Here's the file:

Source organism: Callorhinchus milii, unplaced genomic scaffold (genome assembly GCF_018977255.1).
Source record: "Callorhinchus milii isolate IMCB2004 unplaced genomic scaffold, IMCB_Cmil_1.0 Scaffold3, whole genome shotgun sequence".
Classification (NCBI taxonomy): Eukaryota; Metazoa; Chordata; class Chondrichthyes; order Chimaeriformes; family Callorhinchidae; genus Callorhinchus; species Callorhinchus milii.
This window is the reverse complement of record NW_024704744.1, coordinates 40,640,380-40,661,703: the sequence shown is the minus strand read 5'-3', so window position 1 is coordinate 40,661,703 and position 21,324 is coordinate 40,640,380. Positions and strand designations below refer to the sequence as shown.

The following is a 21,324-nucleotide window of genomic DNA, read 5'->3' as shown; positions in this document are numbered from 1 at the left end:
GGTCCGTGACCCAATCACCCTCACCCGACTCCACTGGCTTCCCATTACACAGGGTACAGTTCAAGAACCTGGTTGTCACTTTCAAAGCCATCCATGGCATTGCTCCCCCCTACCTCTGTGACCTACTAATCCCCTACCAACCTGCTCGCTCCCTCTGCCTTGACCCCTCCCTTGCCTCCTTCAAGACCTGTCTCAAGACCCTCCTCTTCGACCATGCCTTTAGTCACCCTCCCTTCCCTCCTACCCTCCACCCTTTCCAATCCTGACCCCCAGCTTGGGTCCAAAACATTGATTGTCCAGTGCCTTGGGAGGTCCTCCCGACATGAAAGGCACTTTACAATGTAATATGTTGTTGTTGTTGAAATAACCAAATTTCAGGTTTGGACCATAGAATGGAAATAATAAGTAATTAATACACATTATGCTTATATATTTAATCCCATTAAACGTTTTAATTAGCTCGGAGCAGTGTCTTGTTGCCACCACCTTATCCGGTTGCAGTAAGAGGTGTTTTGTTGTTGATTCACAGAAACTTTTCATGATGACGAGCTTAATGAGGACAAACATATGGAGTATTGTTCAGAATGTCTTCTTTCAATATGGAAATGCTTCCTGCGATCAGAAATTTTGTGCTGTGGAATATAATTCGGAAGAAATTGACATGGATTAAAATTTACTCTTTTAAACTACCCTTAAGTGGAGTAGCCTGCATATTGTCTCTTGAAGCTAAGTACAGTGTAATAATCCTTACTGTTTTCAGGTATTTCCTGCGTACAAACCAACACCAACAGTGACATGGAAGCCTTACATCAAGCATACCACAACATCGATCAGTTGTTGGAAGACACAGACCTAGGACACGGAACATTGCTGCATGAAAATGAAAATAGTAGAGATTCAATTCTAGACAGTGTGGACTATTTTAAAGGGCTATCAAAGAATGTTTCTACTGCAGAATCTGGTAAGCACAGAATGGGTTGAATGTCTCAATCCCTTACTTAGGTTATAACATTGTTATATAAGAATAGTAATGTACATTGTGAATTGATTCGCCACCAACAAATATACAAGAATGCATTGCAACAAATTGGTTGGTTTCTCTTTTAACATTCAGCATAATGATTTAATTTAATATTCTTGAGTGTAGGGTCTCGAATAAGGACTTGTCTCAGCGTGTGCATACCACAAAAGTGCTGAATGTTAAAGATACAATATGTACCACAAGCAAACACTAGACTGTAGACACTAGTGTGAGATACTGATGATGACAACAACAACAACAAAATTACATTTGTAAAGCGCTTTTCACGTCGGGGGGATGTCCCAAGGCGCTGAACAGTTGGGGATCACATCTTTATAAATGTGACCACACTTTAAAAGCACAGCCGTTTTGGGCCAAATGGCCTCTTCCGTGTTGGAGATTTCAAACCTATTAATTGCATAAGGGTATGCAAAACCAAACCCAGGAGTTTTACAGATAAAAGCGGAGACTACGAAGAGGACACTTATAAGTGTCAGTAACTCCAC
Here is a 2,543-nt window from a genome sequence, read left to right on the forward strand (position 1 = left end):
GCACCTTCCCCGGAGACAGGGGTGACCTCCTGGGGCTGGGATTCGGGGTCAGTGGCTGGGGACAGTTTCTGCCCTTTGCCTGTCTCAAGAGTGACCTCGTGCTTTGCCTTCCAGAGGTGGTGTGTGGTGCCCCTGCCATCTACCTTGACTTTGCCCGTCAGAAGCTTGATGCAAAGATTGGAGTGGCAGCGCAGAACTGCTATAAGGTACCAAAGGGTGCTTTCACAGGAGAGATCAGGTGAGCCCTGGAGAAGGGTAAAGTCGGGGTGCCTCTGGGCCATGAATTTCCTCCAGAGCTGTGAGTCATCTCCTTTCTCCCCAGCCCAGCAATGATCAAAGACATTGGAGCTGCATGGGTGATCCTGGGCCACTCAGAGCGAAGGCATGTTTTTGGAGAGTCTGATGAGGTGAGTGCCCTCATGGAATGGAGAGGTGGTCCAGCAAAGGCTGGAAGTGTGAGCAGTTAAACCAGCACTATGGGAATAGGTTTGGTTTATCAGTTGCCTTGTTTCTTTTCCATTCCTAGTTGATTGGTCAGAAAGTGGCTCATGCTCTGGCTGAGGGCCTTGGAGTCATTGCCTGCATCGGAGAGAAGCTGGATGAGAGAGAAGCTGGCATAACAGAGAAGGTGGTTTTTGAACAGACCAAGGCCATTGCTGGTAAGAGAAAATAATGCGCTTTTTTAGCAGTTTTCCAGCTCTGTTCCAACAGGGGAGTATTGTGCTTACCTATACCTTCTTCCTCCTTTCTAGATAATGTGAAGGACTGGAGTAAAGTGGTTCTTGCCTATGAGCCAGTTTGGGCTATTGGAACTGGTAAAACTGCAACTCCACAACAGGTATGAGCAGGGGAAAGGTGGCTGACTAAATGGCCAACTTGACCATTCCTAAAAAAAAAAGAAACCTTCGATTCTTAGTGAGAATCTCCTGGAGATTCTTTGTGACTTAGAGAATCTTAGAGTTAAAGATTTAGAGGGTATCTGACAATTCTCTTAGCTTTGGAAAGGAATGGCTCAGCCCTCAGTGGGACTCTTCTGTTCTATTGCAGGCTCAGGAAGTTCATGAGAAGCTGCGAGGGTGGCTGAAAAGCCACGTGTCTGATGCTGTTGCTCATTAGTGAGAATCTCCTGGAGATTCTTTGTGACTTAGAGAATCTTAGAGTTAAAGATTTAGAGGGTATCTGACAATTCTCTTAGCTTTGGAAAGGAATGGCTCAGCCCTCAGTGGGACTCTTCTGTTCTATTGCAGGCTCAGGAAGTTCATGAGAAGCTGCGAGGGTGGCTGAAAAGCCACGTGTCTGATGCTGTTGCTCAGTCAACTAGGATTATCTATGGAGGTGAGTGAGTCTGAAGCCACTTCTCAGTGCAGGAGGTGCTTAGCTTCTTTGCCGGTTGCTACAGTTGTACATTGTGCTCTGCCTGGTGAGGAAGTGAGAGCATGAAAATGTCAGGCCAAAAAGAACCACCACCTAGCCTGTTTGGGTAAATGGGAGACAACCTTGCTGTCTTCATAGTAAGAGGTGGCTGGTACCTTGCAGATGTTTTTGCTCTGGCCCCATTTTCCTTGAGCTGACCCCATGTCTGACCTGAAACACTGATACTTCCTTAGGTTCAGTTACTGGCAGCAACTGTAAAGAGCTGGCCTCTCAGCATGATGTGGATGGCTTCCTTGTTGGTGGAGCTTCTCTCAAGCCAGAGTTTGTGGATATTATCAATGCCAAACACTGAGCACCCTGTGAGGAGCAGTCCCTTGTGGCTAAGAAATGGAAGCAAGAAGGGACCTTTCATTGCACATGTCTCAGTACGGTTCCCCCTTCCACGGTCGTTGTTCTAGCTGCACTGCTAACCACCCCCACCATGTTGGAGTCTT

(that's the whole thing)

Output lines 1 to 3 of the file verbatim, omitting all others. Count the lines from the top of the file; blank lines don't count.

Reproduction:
Source organism: Callorhinchus milii, unplaced genomic scaffold (genome assembly GCF_018977255.1).
Source record: "Callorhinchus milii isolate IMCB2004 unplaced genomic scaffold, IMCB_Cmil_1.0 Scaffold3, whole genome shotgun sequence".
Classification (NCBI taxonomy): Eukaryota; Metazoa; Chordata; class Chondrichthyes; order Chimaeriformes; family Callorhinchidae; genus Callorhinchus; species Callorhinchus milii.